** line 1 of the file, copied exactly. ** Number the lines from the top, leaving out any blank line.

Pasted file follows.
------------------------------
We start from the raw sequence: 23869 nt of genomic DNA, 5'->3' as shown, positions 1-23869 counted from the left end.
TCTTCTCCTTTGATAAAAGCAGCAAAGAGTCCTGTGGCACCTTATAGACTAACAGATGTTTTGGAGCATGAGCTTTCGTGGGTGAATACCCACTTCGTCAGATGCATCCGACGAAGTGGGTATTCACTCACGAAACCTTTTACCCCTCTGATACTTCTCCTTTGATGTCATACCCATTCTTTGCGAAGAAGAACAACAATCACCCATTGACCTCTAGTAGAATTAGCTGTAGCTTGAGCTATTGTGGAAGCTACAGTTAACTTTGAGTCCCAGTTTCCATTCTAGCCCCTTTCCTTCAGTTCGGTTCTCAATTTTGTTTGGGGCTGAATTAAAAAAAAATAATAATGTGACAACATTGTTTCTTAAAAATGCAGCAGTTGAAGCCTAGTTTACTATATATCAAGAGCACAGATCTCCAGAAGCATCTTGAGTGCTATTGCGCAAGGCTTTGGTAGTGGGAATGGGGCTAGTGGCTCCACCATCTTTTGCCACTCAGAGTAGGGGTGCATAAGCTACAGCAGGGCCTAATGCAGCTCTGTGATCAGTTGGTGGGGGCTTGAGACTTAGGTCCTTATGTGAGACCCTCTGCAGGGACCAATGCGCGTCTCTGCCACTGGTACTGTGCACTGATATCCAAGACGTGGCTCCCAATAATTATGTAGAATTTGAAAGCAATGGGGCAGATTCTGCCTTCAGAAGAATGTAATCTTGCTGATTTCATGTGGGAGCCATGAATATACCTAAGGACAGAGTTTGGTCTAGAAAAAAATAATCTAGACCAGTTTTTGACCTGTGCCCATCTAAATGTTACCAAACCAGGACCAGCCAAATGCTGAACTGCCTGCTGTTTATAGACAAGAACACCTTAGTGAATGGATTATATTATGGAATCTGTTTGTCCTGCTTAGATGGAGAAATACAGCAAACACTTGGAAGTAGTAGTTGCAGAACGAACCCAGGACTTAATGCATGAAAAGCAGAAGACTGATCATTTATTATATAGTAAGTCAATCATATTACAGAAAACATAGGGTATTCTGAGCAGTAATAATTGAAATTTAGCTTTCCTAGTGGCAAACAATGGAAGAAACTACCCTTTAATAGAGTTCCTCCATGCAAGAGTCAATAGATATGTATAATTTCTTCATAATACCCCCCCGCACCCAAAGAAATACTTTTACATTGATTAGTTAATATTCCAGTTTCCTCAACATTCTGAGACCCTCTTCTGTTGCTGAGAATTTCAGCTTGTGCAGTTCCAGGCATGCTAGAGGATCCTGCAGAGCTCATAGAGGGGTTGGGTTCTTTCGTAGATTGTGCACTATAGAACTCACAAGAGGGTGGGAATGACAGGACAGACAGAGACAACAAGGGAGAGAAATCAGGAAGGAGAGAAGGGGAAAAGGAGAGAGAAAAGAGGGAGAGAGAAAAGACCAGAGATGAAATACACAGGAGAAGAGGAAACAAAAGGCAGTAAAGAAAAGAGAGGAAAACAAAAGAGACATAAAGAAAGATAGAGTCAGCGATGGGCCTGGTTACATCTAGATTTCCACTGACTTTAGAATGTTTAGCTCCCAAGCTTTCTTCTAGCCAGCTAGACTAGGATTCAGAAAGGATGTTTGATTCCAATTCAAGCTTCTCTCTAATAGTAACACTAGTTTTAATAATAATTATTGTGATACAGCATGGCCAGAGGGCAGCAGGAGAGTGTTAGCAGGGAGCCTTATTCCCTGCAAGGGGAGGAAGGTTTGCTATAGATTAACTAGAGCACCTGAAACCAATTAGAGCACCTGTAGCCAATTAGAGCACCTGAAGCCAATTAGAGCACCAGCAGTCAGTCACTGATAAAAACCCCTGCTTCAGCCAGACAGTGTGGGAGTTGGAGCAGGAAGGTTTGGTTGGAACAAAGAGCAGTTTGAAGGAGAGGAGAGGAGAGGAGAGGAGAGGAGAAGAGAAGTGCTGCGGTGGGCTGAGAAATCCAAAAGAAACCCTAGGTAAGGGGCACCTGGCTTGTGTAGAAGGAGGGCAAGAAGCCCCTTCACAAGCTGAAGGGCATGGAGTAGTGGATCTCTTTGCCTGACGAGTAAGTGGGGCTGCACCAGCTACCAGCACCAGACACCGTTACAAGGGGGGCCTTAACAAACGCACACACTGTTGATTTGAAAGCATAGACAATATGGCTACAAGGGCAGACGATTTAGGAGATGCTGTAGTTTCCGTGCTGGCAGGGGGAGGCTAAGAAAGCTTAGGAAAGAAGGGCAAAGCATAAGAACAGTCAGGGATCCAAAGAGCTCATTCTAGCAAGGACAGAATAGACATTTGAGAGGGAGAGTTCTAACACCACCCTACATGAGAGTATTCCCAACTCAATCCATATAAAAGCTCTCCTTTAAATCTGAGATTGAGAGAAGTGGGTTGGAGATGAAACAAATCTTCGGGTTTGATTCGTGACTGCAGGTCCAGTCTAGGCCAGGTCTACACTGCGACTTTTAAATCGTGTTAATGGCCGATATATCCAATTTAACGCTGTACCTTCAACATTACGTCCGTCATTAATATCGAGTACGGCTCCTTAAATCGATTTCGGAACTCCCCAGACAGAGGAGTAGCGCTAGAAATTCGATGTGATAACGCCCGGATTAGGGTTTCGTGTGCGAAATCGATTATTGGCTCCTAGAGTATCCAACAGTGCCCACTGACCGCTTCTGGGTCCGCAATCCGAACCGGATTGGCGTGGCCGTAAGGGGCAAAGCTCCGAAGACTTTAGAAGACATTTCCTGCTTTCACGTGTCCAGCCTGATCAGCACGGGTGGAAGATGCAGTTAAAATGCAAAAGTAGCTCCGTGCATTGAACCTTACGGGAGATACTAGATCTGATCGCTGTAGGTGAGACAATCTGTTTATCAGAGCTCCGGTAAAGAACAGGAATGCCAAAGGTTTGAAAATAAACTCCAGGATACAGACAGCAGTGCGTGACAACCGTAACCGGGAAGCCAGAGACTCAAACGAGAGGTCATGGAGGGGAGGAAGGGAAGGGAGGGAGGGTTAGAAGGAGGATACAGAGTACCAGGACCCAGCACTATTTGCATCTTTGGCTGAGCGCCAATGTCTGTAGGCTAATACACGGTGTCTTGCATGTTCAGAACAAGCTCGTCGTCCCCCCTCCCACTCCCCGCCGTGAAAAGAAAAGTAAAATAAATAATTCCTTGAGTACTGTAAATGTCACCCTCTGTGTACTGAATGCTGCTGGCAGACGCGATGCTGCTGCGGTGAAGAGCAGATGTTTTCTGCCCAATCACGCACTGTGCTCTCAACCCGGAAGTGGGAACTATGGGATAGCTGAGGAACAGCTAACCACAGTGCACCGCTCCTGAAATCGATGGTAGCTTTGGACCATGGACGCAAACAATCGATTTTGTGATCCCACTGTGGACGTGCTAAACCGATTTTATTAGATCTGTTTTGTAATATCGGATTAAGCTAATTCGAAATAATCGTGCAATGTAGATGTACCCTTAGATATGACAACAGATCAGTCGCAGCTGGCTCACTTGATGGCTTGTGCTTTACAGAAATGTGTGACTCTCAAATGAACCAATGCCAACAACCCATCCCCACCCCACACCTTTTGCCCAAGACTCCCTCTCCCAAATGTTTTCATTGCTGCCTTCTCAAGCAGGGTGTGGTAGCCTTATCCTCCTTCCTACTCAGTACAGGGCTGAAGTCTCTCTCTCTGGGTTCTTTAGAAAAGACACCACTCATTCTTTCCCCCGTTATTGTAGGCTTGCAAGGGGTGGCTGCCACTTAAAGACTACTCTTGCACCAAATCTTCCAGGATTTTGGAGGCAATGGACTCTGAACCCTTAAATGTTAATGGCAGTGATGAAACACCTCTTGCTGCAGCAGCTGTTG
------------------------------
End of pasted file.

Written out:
We start from the raw sequence: 23869 nt of genomic DNA, 5'->3' as shown, positions 1-23869 counted from the left end.